Peru. We must strengthen national and regional measures. Bearing in mind new trends to address the challenges of NPS. The growing threat posed by ATS and their impact on health, we must also address the harms of precursors and abuse for non-medical purposes of drugs including psychotropic components. We must strengthen cooperation among national and regional agencies, we must enhance monitoring mechanisms. Moreover, we deem it important to provide technical assistance to member states for analysis and control of chemical precursors, making available expertise and tools. We need evidence on new trends, challenges and threats, to identify measures to tackle the problem, including NPS and chemical precursors. We should also promote an exchange of information to get a diagnosis of NPS.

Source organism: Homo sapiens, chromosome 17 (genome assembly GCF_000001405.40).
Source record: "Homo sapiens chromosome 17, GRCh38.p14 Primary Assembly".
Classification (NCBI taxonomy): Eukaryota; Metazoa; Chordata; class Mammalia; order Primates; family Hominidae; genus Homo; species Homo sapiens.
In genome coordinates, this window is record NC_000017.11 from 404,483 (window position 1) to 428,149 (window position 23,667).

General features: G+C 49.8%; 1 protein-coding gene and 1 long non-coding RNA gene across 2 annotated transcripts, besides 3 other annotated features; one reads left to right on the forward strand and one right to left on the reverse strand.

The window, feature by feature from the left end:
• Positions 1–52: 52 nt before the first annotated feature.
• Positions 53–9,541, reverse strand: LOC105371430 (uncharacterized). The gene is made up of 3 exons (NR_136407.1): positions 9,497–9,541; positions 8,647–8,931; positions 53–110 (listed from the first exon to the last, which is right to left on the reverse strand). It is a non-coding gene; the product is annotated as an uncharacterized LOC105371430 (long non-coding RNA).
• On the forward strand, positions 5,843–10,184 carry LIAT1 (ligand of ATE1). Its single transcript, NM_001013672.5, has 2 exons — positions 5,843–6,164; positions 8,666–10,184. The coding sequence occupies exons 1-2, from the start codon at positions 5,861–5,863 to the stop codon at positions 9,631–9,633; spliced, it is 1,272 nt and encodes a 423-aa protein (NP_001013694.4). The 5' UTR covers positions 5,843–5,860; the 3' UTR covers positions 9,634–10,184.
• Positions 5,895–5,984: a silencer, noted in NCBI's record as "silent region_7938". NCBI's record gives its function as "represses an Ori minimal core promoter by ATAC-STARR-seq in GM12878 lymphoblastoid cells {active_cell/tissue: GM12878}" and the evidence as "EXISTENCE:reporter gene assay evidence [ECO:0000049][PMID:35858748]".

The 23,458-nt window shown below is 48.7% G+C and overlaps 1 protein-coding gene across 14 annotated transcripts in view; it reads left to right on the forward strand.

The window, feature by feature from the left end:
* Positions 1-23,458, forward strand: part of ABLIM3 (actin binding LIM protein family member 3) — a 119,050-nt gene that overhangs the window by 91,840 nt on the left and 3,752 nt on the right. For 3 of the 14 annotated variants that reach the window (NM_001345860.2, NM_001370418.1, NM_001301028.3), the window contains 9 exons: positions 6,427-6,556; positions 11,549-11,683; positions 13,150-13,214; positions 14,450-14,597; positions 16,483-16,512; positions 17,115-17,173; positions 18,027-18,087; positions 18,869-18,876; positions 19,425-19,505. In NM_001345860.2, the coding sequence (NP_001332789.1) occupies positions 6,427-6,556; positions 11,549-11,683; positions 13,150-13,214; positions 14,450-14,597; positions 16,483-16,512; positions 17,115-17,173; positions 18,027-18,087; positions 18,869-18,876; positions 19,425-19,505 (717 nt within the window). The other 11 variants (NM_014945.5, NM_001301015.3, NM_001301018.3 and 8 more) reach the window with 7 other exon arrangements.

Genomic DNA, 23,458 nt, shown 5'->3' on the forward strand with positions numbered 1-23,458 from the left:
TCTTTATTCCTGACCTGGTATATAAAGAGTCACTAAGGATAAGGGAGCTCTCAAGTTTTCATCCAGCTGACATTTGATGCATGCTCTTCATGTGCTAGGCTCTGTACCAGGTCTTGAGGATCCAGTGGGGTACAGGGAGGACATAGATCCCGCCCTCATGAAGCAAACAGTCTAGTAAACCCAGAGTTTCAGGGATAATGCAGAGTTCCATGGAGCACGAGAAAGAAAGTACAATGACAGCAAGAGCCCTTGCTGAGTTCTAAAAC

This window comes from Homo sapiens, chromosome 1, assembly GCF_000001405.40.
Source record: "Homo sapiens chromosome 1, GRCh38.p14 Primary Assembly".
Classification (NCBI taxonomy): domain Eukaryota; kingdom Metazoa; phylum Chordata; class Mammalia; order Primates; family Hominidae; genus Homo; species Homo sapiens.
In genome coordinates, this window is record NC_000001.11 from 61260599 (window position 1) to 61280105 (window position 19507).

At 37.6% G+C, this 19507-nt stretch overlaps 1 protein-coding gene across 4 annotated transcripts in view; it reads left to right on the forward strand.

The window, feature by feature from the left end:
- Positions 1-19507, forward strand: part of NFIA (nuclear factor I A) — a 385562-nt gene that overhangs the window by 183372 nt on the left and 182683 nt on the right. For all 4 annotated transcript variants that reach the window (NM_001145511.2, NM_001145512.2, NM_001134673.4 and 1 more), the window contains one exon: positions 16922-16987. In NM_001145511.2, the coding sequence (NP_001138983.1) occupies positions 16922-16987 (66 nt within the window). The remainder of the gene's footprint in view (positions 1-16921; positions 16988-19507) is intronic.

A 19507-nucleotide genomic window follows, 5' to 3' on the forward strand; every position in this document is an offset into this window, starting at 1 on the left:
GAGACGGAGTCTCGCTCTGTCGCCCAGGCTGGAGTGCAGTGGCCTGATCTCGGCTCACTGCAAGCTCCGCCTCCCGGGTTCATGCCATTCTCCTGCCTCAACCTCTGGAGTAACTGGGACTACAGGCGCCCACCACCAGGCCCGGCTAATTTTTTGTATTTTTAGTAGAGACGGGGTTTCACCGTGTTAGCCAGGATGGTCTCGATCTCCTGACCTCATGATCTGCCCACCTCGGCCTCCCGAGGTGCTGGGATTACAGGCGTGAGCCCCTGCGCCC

UK. NPS are a global problem. There are now over 700 unique substances reported over 110 countries and there is growing evidence of their public health harms. Member states agreed a series of recommendations on this issue and we must now turn to implementation. Two elements will be taken forward – a resolution to CND this March taken by UK and the setting up of international working groups on NPS to draw forward the implementation of the UNGASS outcome document as it relates to NPS. Many of the principles of effective treatment for NPS are the same for established drugs, but their particularity may need a tailored treatment response. We have a project that has developed clinical guidance based on the systematic review of evidence in treating NPS harms. We value the work of the UNODC early warning advisory. Our resolution will seek to strengthen this mechanism to enhance our joint response to these substances. The WHO’s evidence based reviews of substances helps us control the most harmful substances – we must strengthen this role to alert states swiftly to emerging threats. We plan to circulate a draft and consult you ahead of March. As well as implementing the outcome document, the CND should monitor this implementation – the international working group on NPS is a good forum to do so and are preparing a report on the matter. It will be a contribution to progress made at UNGASS and will be shared ahead of the CND in March. The international community has made significant progress on NPS but much remains to be done. We look forward to work further together.